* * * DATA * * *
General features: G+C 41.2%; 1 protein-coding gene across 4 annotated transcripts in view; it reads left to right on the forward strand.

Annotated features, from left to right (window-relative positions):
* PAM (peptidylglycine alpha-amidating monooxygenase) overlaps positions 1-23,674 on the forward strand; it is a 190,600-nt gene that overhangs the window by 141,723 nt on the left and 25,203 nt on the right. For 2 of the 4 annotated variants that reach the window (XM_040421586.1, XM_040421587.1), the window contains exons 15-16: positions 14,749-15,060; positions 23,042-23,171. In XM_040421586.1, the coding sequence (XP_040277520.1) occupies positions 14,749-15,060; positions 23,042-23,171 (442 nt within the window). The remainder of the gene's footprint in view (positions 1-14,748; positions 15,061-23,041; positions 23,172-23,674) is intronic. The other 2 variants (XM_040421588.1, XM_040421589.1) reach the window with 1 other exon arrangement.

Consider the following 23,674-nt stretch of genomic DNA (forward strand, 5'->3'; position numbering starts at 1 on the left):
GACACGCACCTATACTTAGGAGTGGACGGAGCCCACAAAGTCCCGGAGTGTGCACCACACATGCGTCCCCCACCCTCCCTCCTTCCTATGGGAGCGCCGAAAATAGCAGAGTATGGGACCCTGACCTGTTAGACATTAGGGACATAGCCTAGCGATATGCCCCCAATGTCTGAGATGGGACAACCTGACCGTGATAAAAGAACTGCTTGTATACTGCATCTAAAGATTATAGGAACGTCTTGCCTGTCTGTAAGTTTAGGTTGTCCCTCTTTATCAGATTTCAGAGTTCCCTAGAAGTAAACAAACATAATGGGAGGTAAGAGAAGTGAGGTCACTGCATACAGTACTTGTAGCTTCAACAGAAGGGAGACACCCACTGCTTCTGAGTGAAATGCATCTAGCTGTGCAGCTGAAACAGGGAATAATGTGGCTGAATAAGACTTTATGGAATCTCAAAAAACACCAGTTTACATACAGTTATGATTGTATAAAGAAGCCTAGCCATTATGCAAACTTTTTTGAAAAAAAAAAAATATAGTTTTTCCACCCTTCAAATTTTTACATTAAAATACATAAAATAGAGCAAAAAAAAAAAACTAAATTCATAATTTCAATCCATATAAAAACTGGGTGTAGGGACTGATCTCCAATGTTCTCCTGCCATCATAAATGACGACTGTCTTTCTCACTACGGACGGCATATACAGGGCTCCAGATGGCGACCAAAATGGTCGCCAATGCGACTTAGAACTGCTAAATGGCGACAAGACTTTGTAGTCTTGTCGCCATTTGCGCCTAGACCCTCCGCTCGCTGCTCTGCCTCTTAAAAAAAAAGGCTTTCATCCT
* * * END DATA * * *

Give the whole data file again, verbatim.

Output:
General features: G+C 41.2%; 1 protein-coding gene across 4 annotated transcripts in view; it reads left to right on the forward strand.

Annotated features, from left to right (window-relative positions):
* PAM (peptidylglycine alpha-amidating monooxygenase) overlaps positions 1-23,674 on the forward strand; it is a 190,600-nt gene that overhangs the window by 141,723 nt on the left and 25,203 nt on the right. For 2 of the 4 annotated variants that reach the window (XM_040421586.1, XM_040421587.1), the window contains exons 15-16: positions 14,749-15,060; positions 23,042-23,171. In XM_040421586.1, the coding sequence (XP_040277520.1) occupies positions 14,749-15,060; positions 23,042-23,171 (442 nt within the window). The remainder of the gene's footprint in view (positions 1-14,748; positions 15,061-23,041; positions 23,172-23,674) is intronic. The other 2 variants (XM_040421588.1, XM_040421589.1) reach the window with 1 other exon arrangement.

Consider the following 23,674-nt stretch of genomic DNA (forward strand, 5'->3'; position numbering starts at 1 on the left):
GACACGCACCTATACTTAGGAGTGGACGGAGCCCACAAAGTCCCGGAGTGTGCACCACACATGCGTCCCCCACCCTCCCTCCTTCCTATGGGAGCGCCGAAAATAGCAGAGTATGGGACCCTGACCTGTTAGACATTAGGGACATAGCCTAGCGATATGCCCCCAATGTCTGAGATGGGACAACCTGACCGTGATAAAAGAACTGCTTGTATACTGCATCTAAAGATTATAGGAACGTCTTGCCTGTCTGTAAGTTTAGGTTGTCCCTCTTTATCAGATTTCAGAGTTCCCTAGAAGTAAACAAACATAATGGGAGGTAAGAGAAGTGAGGTCACTGCATACAGTACTTGTAGCTTCAACAGAAGGGAGACACCCACTGCTTCTGAGTGAAATGCATCTAGCTGTGCAGCTGAAACAGGGAATAATGTGGCTGAATAAGACTTTATGGAATCTCAAAAAACACCAGTTTACATACAGTTATGATTGTATAAAGAAGCCTAGCCATTATGCAAACTTTTTTGAAAAAAAAAAAATATAGTTTTTCCACCCTTCAAATTTTTACATTAAAATACATAAAATAGAGCAAAAAAAAAAAACTAAATTCATAATTTCAATCCATATAAAAACTGGGTGTAGGGACTGATCTCCAATGTTCTCCTGCCATCATAAATGACGACTGTCTTTCTCACTACGGACGGCATATACAGGGCTCCAGATGGCGACCAAAATGGTCGCCAATGCGACTTAGAACTGCTAAATGGCGACAAGACTTTGTAGTCTTGTCGCCATTTGCGCCTAGACCCTCCGCTCGCTGCTCTGCCTCTTAAAAAAAAAGGCTTTCATCCT